Bossenger notes that there’s one key way you can differentiate yourself from other job seekers despite not having the relevant experience in the field, and that’s your skillset. 

“Specialise! Specialise! Specialise! It is becoming increasingly difficult to find a job if you have the same generic skill sets as everyone else in your industry. No matter what field you have chosen, you need to become an absolute specialist or expert in it or in a particular part of it.”

He adds that prospective recruits should also be working on a range of softer skills when looking for new opportunities such as learning to network: “Learn to build your network and put time and energy into constantly growing it.”

There are a number of resources available to job seekers looking to upskill for an increasingly competitive, digital, and ever-changing jobs marketplace. Online learning tools such as Google Digital Skills for Africa offer more than 152 courses covering career development, digital marketing, as well as data and technology. Through the platform, you can enhance your skill set at your own pace with flexible and personalised training courses that can prepare you for the career you want.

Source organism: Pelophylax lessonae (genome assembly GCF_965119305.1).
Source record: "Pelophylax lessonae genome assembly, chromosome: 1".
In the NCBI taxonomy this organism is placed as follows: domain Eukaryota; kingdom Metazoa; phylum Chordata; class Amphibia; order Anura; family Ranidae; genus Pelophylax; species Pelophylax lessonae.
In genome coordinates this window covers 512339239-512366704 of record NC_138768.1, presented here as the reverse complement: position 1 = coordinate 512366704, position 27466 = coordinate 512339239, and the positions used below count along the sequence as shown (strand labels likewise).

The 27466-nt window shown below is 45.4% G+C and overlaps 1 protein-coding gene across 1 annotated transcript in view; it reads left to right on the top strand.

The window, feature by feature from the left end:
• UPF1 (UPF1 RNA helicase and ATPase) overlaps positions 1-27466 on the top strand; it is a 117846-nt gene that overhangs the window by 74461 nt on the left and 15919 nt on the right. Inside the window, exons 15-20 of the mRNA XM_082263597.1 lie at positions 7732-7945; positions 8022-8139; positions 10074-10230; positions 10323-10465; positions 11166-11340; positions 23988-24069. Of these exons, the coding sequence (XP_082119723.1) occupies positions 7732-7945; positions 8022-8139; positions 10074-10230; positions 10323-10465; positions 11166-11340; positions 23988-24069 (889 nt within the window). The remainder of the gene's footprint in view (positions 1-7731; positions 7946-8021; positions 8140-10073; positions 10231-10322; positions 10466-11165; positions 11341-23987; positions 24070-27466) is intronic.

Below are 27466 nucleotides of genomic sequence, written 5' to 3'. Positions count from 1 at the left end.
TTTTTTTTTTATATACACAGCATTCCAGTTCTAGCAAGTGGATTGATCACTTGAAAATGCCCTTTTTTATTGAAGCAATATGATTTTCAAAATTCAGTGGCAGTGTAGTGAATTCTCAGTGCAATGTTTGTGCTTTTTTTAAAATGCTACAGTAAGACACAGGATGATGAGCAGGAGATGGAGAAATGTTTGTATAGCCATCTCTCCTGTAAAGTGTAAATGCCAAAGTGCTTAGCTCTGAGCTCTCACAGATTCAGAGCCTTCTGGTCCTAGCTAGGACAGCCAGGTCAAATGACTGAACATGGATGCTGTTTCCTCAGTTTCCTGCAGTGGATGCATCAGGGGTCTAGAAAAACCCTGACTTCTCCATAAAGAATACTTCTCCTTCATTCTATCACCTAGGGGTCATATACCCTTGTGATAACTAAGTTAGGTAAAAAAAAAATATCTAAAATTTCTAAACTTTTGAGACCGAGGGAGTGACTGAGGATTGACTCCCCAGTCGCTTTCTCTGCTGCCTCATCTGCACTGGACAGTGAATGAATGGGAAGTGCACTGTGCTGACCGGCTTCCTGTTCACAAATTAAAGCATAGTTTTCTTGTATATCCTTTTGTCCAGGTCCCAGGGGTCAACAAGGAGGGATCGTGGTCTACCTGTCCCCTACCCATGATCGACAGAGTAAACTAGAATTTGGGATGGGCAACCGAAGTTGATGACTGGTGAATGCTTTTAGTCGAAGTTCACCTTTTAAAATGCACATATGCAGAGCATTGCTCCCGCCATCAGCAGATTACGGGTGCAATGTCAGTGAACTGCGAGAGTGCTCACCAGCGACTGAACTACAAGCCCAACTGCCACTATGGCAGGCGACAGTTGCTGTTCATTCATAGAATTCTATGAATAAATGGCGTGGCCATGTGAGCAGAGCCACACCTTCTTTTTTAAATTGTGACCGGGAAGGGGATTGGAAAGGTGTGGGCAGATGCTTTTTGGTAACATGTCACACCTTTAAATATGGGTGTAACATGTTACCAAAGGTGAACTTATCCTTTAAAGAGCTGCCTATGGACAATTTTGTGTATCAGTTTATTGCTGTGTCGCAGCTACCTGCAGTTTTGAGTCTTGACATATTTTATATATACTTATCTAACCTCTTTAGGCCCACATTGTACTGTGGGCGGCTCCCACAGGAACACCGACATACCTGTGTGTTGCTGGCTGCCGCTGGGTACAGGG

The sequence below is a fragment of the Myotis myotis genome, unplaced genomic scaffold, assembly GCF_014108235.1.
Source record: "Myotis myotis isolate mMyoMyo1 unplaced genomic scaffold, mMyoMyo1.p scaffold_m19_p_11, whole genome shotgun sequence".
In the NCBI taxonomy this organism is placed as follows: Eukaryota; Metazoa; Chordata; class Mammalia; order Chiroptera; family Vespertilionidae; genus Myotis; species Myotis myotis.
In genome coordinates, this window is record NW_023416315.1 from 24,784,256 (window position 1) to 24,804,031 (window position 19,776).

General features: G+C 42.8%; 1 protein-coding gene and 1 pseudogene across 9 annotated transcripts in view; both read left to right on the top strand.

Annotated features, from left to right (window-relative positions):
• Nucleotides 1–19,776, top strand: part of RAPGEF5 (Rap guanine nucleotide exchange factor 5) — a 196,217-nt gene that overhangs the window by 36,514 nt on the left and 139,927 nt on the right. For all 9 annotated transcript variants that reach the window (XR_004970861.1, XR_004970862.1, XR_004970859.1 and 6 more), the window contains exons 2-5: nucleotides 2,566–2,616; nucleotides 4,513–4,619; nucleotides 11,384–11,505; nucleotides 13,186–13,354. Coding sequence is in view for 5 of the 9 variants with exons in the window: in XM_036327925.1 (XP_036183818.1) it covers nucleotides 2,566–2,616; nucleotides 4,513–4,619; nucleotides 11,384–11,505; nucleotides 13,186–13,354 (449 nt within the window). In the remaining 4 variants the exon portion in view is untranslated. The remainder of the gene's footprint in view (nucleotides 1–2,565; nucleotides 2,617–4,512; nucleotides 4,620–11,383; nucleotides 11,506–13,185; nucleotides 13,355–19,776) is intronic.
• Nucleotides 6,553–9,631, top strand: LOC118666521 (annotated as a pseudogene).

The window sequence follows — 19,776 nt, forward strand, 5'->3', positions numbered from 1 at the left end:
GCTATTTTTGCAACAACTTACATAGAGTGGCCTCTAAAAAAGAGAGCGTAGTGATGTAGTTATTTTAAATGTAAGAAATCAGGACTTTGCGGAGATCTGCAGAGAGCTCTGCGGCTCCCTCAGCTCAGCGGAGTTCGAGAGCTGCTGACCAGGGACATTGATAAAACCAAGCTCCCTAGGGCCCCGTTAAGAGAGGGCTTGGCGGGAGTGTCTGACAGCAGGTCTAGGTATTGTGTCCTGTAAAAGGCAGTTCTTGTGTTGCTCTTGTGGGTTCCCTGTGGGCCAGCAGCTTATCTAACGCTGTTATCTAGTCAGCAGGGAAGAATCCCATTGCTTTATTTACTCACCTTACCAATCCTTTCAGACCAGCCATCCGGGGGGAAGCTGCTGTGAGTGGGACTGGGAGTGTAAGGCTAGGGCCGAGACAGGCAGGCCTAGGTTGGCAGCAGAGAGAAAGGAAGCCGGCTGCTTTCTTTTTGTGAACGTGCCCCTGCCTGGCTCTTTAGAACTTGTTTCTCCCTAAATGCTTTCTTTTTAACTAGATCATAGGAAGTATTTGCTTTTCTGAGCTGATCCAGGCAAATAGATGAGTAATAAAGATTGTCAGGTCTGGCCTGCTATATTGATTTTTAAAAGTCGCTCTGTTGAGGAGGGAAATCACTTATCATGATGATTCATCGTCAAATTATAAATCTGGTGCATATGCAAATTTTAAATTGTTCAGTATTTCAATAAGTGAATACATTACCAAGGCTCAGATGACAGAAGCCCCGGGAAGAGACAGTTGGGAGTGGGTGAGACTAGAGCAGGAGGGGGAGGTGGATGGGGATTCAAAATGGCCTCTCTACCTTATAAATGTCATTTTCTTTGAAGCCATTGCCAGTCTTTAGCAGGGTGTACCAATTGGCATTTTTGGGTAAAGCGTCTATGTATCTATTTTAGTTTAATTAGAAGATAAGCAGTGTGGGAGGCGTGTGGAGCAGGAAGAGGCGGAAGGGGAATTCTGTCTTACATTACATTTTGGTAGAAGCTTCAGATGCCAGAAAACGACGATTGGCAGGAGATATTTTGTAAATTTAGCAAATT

“These courses are very helpful because they teach you a lot and you get exposed to many new things. It helps to boost your image as an individual and helps you improve your career prospects,” says Motene. 

Prepping for the interview

After the laborious process of applying for available job positions comes the often nail-biting experience of the interview. Sitting in front of people who will decide something so important to your future can be quite intimidating, but it doesn’t have to be.

By making sure you’re fully prepared for an interview, you can move past those nerves and focus on your excitement for the job. Although you can’t anticipate every question you’ll be asked, you can research and practice your responses to the most common questions asked by recruiters, as well as any interview dos and don’ts. 

YouTube has thousands of videos that can help job seekers get ready for job interviews, which can be particularly helpful to those who have never gone through the process before. 

“Videos help job seekers better prepare for any unexpected questions pertaining to a certain job, giving them tips on what to wear, how to display confidence, and help keep the interviewee calm,” says Slemang. 

While the search for a job can often be one of the most discouraging experiences to go through, there are many resources out there that can help to alleviate the stress and difficulty of finding the right job. From using the right search tools so you have access to every opportunity, to interview preparation playbooks that can help you stand out, and upskilling resources that can accelerate your career journey — the pathway to finding a job becomes much easier to navigate with online tools.

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Alistair Mokoena
Alistair Mokoena is the country director of Google South Africa